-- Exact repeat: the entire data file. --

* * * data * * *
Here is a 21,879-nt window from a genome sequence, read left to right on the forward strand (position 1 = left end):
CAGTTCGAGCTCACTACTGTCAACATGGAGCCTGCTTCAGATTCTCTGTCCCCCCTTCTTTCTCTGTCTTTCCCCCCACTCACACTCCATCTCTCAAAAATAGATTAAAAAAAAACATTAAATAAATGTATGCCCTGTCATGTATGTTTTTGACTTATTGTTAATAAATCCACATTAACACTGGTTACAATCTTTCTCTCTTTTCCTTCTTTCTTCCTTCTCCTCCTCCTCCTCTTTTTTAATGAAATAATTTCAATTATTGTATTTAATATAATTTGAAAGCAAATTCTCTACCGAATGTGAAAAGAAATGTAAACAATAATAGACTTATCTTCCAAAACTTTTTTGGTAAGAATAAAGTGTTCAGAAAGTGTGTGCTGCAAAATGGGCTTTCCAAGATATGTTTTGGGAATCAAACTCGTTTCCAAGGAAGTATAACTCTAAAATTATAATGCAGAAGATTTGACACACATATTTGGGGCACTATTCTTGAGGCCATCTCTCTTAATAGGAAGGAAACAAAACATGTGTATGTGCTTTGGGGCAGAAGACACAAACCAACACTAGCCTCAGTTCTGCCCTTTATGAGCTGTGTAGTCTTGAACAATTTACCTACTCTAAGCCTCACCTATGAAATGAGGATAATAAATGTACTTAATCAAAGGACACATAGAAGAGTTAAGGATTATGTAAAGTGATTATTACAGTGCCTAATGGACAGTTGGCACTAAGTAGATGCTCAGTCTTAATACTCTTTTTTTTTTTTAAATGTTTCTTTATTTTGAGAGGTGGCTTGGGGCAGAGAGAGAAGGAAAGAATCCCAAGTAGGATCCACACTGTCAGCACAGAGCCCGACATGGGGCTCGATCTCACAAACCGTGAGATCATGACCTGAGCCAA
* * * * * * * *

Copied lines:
Here is a 21,879-nt window from a genome sequence, read left to right on the forward strand (position 1 = left end):
CAGTTCGAGCTCACTACTGTCAACATGGAGCCTGCTTCAGATTCTCTGTCCCCCCTTCTTTCTCTGTCTTTCCCCCCACTCACACTCCATCTCTCAAAAATAGATTAAAAAAAAACATTAAATAAATGTATGCCCTGTCATGTATGTTTTTGACTTATTGTTAATAAATCCACATTAACACTGGTTACAATCTTTCTCTCTTTTCCTTCTTTCTTCCTTCTCCTCCTCCTCCTCTTTTTTAATGAAATAATTTCAATTATTGTATTTAATATAATTTGAAAGCAAATTCTCTACCGAATGTGAAAAGAAATGTAAACAATAATAGACTTATCTTCCAAAACTTTTTTGGTAAGAATAAAGTGTTCAGAAAGTGTGTGCTGCAAAATGGGCTTTCCAAGATATGTTTTGGGAATCAAACTCGTTTCCAAGGAAGTATAACTCTAAAATTATAATGCAGAAGATTTGACACACATATTTGGGGCACTATTCTTGAGGCCATCTCTCTTAATAGGAAGGAAACAAAACATGTGTATGTGCTTTGGGGCAGAAGACACAAACCAACACTAGCCTCAGTTCTGCCCTTTATGAGCTGTGTAGTCTTGAACAATTTACCTACTCTAAGCCTCACCTATGAAATGAGGATAATAAATGTACTTAATCAAAGGACACATAGAAGAGTTAAGGATTATGTAAAGTGATTATTACAGTGCCTAATGGACAGTTGGCACTAAGTAGATGCTCAGTCTTAATACTCTTTTTTTTTTTTAAATGTTTCTTTATTTTGAGAGGTGGCTTGGGGCAGAGAGAGAAGGAAAGAATCCCAAGTAGGATCCACACTGTCAGCACAGAGCCCGACATGGGGCTCGATCTCACAAACCGTGAGATCATGACCTGAGCCAA